By Sanya Adejokun, ABUJA
The World Bank has said that five million Nigerians joined the labour force in 2018 while only 450,000 of them were employed.
In its Nigeria Economic Update (NEU) Report released in Abuja on Monday, the bank with population growth (estimated at 2.6 percent) outpacing economic growth, per capita incomes are falling.
The National Bureau of Statistics reported that Unemployment and Underemployment Report for Quarter 1 to Quarter 3, 2017 had noted that “The number of people within the labor force who are unemployed or underemployed increased from 13.6 million and 17.7 million respectively in Q2 2017, to 15.9 million and 18.0 million in Q3 2017.
“Total unemployment and underemployment combined increased from 37.2 percent in the previous quarter to 40.0 percent in Q3 2017.”
The agency explained that as of Q3 2017, 67.3 percent of young people aged 15-24 years were either underemployed (engaged in work for less than 20 hours a week or low skilled work not commensurate with their skills and qualifications) or unemployed (have no work at all but willing and actively seeking to work), compared to 64.6 percent in the previous quarter.
Combined underemployment plus unemployment rate for the 25 to 34-year age group stood at 42.5 percent within the quarter under review, compared with 39.6 percent in the previous quarter.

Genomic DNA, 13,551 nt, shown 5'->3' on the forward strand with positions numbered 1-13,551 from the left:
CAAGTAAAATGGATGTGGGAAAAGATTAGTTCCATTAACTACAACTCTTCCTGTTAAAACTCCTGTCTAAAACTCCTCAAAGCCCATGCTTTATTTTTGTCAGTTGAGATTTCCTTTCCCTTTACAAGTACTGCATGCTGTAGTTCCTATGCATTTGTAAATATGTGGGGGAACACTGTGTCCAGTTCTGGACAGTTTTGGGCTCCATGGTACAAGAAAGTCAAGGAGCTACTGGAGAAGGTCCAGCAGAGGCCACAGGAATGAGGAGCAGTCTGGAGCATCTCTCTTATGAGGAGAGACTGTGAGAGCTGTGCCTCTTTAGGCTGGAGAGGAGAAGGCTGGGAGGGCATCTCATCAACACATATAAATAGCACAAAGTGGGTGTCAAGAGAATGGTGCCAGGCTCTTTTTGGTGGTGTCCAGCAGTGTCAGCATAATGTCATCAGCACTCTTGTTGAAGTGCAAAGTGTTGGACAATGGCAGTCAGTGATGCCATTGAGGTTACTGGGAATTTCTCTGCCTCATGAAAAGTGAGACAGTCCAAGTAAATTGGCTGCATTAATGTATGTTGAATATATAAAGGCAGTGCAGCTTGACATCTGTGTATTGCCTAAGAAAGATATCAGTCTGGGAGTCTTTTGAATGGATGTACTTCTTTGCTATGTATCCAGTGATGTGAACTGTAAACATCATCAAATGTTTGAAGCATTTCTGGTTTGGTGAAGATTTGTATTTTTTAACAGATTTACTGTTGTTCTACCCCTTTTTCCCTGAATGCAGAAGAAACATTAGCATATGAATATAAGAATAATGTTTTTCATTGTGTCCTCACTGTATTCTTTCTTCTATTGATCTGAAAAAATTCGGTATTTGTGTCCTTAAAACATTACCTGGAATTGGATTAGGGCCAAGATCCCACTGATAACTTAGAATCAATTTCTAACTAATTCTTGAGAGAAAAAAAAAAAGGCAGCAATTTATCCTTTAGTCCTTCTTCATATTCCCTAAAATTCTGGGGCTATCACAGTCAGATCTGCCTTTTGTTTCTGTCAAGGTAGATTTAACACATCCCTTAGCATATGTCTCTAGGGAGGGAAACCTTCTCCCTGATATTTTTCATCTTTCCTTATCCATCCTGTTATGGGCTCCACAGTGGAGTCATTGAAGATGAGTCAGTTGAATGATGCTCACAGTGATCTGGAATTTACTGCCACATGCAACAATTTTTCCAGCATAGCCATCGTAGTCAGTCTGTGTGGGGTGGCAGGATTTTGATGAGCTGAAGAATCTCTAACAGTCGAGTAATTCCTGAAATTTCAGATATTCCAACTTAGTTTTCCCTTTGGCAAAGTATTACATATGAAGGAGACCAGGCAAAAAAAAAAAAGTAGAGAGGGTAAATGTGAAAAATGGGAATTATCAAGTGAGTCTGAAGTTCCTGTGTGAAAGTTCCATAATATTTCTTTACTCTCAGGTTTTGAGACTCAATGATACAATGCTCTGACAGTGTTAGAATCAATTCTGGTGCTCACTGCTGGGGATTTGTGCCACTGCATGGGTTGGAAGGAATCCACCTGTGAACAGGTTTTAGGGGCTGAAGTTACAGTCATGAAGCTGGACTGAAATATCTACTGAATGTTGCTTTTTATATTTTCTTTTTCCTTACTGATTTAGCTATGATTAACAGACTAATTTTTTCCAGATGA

According to the World Bank NEU Report, “Nigeria’s economy is recovering gradually from the 2016 recession, with growth projected to pick up from 1.9 percent in 2018 to 2 percent in 2019 and 2.1 percent in 2020-21, according to the latest World Bank Nigeria Economic Update (NEU) Report.
This growth outlook is vulnerable to external and domestic risks, including geopolitical and trade tensions that may affect inflows of private investment.
According to the report, Nigeria has the opportunity to advance reforms to mitigate these risks amid growing public demand for greater economic opportunities.
The report, titled “Jumpstarting Inclusive Growth: Unlocking the Productive Potential of Nigeria’s People and Resource Endowments”, shows that Nigeria created about 450,000 new (net) jobs in 2018, partially offsetting the loss of 700,000 jobs in the previous year.
However, Nigeria’s labor force is growing rapidly, and in 2018 over 5 million Nigerians entered the labor market.
This resulted in 4.9 million more unemployed people in the last year. (Nigerian Tribune)
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